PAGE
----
-by Juliet Berger, Ornithologist, NAP

Great Blue Heron at Island Lake State Recreation Area, Michigan. Photo: D. Brown

Across Michigan and throughout the country, old, obsolete dams are being removed from rivers with a quickening pace. There are many reasons why, but the science is overwhelmingly clear that dam removal is good for fish, plants, and birds, and other wildlife.

Restoring a river corridor improves biodiversity and allows native species to flourish in the locations they’ve evolved to be over thousands of years. Experts in ecology, hydrology, and river restoration know that the change to a landscape after a dam comes out can be dramatic, but the science is overwhelmingly clear that removing a dam is good for birds. The ponds above dams are usually dominated by a single type of habitat, an open-water lake. River restoration with dam removal recovers a variety of topography and creates diverse bird habitat.

The benefits of dam removal on fish are easy to understand. Removing dams is also better overall for bird populations, but the reasons why are more nuanced. In some cases, understanding the benefits requires us to look at the landscape as a bird would.

Bald Eagle in flight
Bald Eagle soaring. Photo: D. Brown

Michigan rivers, and the Huron River specifically, are extremely segmented by dams. There are 19 dams on the main stem of the Huron River and about 100 in the watershed. Each of these dams creates some sort of pond behind it, obstructs flow, and alters the ecosystem’s natural state. Birds, such as the Prothonotary Warbler, need a natural, free-flowing river corridor, and dams damage their habitat. While bird species that thrive in flowing water struggle to find habitat and food sources, bird species that do well in flatwater have an overabundance of options. This causes an imbalance in biodiversity that stresses the entire ecosystem.

More fish, more food
Species like Bald Eagles, Great Blue Herons, and Osprey are good at adapting to a variety of riverside habitats and will continue to frequent free-flowing areas after a dam removal. This is readily observed between Ann Arbor and Dexter where Bald Eagles and Great Blue Herons are commonly found fishing the ponds above the dams and in the free-flowing stretches closer to Dexter.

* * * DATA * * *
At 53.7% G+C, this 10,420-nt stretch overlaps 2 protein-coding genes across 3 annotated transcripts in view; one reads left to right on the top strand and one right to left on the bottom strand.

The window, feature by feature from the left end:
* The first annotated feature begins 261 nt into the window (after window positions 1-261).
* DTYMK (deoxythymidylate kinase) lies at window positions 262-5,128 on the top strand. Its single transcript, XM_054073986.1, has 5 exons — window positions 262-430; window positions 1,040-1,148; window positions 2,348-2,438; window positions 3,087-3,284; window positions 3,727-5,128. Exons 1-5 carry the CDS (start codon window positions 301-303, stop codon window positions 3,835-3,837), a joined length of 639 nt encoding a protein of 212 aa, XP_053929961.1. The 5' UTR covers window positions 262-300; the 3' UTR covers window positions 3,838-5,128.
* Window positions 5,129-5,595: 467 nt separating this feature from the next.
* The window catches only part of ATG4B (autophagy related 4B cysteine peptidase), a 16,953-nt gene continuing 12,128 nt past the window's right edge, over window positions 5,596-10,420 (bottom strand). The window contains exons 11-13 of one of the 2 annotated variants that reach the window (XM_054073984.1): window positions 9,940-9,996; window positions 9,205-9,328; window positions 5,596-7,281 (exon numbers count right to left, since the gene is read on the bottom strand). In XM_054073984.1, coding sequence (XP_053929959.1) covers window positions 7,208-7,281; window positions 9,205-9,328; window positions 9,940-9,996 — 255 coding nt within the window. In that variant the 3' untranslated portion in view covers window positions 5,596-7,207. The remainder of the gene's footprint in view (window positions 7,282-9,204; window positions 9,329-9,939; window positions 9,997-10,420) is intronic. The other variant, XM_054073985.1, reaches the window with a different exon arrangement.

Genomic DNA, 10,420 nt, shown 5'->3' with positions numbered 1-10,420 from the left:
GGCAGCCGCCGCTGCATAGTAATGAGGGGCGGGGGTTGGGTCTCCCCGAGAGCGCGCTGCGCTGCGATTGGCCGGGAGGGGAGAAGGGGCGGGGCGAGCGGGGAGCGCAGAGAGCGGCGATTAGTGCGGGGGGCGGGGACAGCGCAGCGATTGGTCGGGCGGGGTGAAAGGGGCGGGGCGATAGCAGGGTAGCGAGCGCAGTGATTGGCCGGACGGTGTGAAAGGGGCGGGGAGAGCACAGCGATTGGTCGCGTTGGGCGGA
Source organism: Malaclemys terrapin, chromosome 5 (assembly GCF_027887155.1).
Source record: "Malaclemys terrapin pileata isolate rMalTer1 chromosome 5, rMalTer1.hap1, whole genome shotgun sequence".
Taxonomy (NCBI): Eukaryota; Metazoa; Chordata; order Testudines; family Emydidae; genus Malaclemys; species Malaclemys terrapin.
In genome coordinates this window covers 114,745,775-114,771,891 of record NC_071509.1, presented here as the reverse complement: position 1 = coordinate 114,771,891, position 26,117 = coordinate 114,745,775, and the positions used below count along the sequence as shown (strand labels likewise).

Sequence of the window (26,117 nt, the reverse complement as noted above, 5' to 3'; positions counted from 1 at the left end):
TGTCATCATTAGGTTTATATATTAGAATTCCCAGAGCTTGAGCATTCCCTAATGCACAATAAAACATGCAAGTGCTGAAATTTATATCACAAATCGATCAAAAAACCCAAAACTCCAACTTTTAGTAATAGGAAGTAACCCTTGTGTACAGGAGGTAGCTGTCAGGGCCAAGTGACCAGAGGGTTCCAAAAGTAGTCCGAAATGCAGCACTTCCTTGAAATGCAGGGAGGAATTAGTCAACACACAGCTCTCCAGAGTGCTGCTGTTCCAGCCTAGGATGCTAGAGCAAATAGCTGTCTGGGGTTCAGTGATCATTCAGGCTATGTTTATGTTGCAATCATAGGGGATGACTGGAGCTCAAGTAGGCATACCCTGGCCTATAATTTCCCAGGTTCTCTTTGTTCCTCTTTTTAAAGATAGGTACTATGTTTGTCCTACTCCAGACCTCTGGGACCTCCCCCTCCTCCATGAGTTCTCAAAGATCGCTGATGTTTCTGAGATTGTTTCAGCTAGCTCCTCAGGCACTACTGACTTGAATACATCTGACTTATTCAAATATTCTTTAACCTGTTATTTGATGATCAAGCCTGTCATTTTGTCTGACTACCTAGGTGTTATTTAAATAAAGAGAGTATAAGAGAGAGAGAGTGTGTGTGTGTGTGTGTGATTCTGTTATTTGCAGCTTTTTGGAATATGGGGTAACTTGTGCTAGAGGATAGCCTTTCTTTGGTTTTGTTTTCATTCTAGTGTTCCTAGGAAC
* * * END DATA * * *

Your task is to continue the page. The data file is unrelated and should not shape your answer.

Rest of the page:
Different feathers flock together

Marsh Wren in Michigan
Marsh Wren in Michigan by A. Kortenhoven

Common flatwater bird species like ducks, geese, and swans may go elsewhere after a dam removal, but there are almost always abundant options nearby for these species. Furthermore, more sensitive and reclusive species like Marsh Wrens and Virginia Rails will return to a restored area. . This can create a false sense that bird populations have declined when they are thriving. Right after a dam is removed, some people may feel saddened at not seeing some common species that they have seen for many years, but perhaps they’ll find comfort in knowing that the restored environmental conditions will continue to improve and foster returning wildlife.

As the restored impoundment area matures after a dam removal, different species of birds, even those that can be difficult to find in Michigan because they require specific niche habitats or riverside wetlands, will move back in over time. Shorebirds like Killdeer and Spotted Sandpiper often return. Herons and Kingfishers often grow in numbers. Many species of warblers use restored, natural river corridors once the area is sufficiently vegetated while Wood Ducks and Hooded Mergansers may find spots along the flowing river to call home.

What does this mean for Pen Dam?
The City of Ypsilanti, with HRWC’s support, is considering the potential effects of removing Pen Dam on wildlife. The Pen Dam impoundment occupies what could be an especially ecological beneficial stretch of river to restore. The recovered landscape will likely include many land cover types and include a mix of hills, bluffs, and floodplain meadows. That mix of land cover and topography along a swift moving stretch of river is exactly the type of habitat that has become relatively rare in southeast Michigan. With new opportunities for floodplain meadows, more Common Yellowthroats, Sedge Wrens and State Listed Species like Marsh Wren, will thrive.

Juliet Berger is an ornithologist for Ann Arbor’s Natural Area Preservation (NAP). She has been the President of the Washtenaw Audubon Society since 2014 and with NAP since 2016, where she surveys for birds and recruits, trains, and supports Breeding Bird Survey volunteers.